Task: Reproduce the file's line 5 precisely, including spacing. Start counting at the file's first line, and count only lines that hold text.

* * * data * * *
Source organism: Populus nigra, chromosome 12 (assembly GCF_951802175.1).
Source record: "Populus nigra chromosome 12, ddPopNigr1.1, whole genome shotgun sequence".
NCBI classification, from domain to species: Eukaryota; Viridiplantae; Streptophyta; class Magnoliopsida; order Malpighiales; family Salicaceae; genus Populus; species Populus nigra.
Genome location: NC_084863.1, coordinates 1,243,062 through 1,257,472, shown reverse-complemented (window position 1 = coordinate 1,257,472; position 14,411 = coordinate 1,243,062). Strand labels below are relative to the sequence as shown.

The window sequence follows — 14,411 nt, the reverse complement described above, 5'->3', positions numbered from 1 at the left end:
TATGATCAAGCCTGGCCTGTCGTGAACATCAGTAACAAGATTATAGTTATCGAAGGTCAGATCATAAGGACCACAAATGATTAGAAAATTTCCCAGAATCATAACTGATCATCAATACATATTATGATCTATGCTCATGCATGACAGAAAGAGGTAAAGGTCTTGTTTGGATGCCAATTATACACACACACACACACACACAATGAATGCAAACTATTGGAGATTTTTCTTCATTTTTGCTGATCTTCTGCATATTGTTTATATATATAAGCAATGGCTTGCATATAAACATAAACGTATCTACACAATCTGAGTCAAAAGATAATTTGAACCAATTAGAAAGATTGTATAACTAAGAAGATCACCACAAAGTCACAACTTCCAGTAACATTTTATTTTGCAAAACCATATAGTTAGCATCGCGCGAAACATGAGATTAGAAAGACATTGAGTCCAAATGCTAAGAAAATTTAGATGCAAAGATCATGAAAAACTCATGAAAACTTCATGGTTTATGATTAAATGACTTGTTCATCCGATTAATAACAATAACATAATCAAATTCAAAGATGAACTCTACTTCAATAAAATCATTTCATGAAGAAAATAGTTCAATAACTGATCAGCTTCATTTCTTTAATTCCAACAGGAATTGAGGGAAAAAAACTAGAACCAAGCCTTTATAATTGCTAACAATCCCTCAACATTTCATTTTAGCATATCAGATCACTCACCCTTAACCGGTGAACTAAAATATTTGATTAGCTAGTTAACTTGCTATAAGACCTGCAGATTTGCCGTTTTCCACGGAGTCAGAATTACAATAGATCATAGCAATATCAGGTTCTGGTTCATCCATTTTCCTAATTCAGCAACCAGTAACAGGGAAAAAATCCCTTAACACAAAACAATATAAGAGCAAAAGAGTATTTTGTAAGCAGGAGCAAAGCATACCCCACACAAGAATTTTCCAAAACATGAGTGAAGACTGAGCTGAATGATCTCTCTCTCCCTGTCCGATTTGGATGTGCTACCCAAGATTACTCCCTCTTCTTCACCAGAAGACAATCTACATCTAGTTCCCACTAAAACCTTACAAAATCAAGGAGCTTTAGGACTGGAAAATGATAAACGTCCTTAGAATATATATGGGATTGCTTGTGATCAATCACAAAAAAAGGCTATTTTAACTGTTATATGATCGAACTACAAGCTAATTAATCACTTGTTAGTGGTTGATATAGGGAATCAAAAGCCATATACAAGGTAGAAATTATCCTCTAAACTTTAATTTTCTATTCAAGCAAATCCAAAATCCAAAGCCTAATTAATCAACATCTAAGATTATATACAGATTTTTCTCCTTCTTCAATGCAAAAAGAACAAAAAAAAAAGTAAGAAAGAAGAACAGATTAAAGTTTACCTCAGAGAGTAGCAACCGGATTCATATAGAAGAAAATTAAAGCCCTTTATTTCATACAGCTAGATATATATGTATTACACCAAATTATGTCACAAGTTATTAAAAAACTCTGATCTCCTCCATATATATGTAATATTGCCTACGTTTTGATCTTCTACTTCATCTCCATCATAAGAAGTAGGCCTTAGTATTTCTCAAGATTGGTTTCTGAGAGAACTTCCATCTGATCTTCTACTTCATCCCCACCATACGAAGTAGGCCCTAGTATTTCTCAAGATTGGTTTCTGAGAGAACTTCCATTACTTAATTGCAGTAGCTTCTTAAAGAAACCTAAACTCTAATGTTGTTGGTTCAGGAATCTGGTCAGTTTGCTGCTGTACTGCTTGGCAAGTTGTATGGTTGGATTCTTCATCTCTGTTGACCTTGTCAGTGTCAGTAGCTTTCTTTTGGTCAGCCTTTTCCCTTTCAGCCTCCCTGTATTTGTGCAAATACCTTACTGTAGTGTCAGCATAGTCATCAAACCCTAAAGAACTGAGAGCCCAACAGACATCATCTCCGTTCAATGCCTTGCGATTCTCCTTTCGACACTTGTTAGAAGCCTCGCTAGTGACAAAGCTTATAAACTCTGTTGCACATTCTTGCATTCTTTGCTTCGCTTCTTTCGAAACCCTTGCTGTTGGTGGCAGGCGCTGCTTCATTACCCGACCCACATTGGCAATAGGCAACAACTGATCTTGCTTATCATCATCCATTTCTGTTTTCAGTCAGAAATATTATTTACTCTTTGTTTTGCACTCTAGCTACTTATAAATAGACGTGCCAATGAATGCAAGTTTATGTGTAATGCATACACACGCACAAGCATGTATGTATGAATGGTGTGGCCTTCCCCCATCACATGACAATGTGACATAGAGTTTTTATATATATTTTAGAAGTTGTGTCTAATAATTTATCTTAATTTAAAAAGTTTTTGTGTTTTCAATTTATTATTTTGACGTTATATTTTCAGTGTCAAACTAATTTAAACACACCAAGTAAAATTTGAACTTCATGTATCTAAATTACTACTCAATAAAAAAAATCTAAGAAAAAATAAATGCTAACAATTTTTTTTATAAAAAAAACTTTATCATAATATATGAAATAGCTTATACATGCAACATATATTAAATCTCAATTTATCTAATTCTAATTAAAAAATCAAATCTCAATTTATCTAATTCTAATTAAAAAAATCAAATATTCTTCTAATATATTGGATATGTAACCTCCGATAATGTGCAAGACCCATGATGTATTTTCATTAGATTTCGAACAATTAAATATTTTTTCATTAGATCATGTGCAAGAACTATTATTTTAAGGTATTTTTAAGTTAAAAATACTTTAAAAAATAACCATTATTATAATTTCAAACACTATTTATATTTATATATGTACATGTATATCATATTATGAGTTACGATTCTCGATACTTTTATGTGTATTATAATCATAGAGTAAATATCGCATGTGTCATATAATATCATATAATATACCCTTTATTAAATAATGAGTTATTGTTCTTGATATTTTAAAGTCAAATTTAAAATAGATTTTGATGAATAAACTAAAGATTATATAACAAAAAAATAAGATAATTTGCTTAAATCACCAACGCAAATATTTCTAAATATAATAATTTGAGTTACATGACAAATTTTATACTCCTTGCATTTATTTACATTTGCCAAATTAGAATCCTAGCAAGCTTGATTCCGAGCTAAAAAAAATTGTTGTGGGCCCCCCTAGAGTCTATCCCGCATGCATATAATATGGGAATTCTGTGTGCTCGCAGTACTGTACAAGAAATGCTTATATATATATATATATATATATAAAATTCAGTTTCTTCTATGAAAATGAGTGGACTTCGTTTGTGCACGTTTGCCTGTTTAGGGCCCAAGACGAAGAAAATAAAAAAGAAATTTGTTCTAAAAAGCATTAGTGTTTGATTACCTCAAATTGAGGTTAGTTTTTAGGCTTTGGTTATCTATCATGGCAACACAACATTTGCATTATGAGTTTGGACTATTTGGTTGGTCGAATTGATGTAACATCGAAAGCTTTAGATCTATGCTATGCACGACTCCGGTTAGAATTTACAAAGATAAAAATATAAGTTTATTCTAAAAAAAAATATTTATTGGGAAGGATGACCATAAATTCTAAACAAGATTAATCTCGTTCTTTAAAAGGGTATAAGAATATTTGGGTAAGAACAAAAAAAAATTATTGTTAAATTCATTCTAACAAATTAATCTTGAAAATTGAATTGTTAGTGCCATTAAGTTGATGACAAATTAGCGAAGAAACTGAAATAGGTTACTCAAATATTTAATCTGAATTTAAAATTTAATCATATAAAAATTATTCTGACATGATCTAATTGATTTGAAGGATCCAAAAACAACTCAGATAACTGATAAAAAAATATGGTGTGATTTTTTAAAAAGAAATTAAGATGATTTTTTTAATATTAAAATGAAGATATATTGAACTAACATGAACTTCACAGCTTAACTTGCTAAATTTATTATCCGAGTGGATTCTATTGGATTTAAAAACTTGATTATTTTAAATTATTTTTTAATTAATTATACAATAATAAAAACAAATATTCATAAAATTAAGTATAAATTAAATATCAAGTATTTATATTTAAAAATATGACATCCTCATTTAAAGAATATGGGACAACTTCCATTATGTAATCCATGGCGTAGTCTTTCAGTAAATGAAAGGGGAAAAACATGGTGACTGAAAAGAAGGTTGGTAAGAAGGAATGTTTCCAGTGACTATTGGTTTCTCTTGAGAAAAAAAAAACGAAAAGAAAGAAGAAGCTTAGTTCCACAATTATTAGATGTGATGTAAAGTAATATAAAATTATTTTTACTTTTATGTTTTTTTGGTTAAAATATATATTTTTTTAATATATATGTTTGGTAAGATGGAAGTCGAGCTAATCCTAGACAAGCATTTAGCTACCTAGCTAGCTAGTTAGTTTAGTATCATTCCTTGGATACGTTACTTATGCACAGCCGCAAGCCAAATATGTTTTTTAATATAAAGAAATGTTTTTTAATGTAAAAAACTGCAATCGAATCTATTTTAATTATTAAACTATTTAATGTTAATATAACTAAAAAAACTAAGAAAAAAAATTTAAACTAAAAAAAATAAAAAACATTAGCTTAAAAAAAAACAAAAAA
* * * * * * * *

The window sequence follows — 14,411 nt, the reverse complement described above, 5'->3', positions numbered from 1 at the left end: